The agent will also need to be available to receive Service of Process on behalf of the business during normal business hours. Service of process refers to the delivery of legal documents, often a summons, subpoena, or lawsuit filed against a business entity.
Should you be your own registered agent in Virginia?
While any individual, business owner, member, officer, director, etc., of a business entity that meets the state of Virginia’s registered agent requirements, can be a registered agent. Even though it is less expensive to act as your own agent rather than hire a registered agent service. While this is the route many businesses take, there are a few reasons to consider hiring a service.
Privacy – The registered office address becomes public record and is available for anybody to see. This can be especially concerning if someone is doing business on the side, and they don’t want their employer knowing about the business. Also, if the business is sued, the notice will be delivered to the address on file. This could mean employees, customers, or even neighbors witnessing the event. There is also the remote possibility of a vindictive litigant or upset customer showing up at your house.
Availability – Virginia requires the registered agent to be available at the principal address during regular business hours. The biggest issue with availability, especially if a home address is used, is if the agent goes on vacation or is otherwise away for some period of time and can’t be reached.
If the Business Expands to Additional Locations – If the business has a physical presence in multiple states (offices, warehouses, employees, etc.), a foreign entity registration will often need to be filed with those states. A registered agent will need to be appointed with a physical address in each state.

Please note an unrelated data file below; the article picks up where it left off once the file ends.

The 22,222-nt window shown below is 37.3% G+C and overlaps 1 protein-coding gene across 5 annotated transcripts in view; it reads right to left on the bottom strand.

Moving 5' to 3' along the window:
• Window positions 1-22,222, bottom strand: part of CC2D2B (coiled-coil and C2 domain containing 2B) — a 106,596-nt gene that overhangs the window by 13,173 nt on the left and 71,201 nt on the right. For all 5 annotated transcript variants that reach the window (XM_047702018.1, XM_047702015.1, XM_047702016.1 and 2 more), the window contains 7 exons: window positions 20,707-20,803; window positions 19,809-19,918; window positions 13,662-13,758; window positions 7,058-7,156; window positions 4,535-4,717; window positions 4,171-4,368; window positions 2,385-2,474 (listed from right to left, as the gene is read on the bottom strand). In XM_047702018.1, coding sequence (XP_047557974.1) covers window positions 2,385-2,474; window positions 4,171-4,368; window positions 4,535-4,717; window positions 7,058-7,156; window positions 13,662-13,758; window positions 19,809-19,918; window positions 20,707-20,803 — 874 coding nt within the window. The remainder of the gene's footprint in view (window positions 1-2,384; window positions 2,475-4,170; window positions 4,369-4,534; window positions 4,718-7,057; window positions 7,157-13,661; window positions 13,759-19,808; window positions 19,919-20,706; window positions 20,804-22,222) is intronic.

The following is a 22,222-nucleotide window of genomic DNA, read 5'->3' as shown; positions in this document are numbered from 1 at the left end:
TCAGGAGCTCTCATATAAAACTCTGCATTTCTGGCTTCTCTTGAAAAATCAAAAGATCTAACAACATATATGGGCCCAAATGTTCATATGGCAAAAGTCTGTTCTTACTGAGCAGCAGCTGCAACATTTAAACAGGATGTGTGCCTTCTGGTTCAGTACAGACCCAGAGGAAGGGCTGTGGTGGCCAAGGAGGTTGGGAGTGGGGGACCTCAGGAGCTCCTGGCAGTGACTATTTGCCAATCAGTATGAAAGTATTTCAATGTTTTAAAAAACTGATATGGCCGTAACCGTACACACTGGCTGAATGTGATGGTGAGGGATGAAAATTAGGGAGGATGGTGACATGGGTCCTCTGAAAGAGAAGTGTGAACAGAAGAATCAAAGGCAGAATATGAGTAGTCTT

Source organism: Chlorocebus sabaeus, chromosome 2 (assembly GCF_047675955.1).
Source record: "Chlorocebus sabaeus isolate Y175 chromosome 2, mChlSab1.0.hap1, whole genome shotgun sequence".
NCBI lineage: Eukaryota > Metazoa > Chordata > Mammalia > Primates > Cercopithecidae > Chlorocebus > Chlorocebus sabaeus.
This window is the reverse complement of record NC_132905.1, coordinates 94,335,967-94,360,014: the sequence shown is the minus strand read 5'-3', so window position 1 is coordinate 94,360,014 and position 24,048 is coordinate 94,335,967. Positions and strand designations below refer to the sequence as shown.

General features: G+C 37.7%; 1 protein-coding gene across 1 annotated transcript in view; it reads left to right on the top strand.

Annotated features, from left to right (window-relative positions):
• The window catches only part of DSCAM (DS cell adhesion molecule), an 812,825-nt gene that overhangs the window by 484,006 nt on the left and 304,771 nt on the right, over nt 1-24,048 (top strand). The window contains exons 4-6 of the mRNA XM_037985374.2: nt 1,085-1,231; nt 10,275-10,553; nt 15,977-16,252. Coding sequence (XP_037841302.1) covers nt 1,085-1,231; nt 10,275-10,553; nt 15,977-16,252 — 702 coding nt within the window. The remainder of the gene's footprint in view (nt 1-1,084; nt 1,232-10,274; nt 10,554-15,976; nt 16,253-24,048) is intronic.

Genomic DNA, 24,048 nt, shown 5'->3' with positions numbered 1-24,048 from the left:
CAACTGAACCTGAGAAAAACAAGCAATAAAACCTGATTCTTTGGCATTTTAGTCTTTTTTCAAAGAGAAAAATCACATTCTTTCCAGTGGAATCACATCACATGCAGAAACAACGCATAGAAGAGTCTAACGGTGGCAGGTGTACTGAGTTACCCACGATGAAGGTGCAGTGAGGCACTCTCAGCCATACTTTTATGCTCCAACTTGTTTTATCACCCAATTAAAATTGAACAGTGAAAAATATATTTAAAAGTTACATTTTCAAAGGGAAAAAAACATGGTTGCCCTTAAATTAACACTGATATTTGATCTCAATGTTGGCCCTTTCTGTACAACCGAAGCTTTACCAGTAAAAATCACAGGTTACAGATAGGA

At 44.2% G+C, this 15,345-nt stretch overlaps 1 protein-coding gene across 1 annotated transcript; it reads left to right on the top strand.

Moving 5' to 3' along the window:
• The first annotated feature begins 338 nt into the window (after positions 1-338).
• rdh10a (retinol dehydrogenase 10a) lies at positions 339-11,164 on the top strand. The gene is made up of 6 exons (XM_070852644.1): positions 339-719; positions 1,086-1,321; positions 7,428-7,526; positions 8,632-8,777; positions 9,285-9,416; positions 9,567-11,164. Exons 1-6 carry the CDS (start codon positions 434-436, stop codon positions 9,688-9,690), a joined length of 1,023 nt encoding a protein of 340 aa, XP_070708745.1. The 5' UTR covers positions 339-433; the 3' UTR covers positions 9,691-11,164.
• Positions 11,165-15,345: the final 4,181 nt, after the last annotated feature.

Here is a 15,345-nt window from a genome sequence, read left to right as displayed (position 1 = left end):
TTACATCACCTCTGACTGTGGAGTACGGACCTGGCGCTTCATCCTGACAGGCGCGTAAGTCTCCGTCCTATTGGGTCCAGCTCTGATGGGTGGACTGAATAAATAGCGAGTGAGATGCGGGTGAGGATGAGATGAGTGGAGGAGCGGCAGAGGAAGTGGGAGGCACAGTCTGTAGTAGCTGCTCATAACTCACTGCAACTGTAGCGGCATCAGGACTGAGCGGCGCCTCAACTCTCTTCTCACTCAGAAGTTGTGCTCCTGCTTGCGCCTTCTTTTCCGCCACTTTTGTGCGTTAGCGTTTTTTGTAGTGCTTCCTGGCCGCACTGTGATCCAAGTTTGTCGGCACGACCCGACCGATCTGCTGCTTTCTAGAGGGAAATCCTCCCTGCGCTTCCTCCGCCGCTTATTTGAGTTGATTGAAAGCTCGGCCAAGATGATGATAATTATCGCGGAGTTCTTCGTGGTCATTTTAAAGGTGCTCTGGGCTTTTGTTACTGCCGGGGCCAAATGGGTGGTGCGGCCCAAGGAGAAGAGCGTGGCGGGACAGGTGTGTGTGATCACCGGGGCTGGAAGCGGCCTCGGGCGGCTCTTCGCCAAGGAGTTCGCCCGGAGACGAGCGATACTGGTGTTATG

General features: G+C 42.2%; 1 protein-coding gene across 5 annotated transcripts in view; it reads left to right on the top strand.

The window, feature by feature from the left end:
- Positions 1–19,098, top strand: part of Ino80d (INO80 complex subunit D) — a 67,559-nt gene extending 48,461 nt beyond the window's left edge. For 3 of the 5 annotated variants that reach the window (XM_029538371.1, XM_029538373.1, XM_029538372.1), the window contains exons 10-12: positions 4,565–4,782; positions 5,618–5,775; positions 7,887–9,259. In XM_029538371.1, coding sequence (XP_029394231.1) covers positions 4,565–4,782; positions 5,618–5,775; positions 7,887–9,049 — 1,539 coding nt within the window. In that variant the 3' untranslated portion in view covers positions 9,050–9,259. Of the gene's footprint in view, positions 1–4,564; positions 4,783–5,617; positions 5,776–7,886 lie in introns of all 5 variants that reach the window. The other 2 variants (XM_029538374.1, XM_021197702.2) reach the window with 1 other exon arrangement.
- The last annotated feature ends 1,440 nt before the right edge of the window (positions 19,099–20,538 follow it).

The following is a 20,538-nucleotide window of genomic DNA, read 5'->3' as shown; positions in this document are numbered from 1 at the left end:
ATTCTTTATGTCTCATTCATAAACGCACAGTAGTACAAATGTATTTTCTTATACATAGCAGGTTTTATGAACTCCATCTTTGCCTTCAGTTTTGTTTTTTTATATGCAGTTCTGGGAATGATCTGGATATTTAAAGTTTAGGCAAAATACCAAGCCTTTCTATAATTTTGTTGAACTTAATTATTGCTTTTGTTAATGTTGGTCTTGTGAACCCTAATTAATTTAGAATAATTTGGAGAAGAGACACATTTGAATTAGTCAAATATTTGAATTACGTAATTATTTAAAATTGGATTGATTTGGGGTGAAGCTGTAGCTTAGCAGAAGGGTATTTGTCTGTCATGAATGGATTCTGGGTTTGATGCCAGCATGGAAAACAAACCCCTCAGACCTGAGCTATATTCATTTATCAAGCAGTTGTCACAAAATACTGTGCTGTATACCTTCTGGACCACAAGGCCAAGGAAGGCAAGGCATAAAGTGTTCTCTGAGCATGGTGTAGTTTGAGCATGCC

Due Date Reminders – Registered agent services provide annual report reminders and updates on any state requirements.
How much does a registered agent cost in Virginia?
Depending on the services provided, a commercial registered agent service typically costs between $100-$150 per year. Northwest Registered Agent is a popular service that charges $125 per year and offers several extras such as document scanning and mail forwarding and Harbor Compliance has a basic service starting at $99.
Some entity formation companies, like IncFile, includes registered agent service at no cost for the first year when you register your corporation or LLC with them.
Can a registered agent be changed in Virginia?
If the registered agent changes, the entity will need to submit a change of registered agent filing and pay the state filing fee.
A registered agent can be changed by submitting the Statement of Change of Registered Office / Registered Agent Form to the Virginia State Corporation Commission.
In addition to filing the form, be sure to update the LLC’s operating agreement or corporation’s bylaws with the new registered agent’s information.
Is a registered agent liable for the actions of the business?
The only liability a registered agent faces is from a lack of timely transmission of correspondence. If the registered agent is negligent in sending documents promptly and the entity suffers a financial loss, the registered agent is responsible for paying those damages.
Can a registered agent sign on behalf of an LLC?
Unless the registered agent is also authorized to sign on behalf of the entity, they are not legally allowed to sign.
Does a sole proprietor need a registered agent?
Only entities registered with the Virginia Secretary of State, such as corporations and LLCs, need to register a registered agent. Sole proprietorships and general partnerships do not.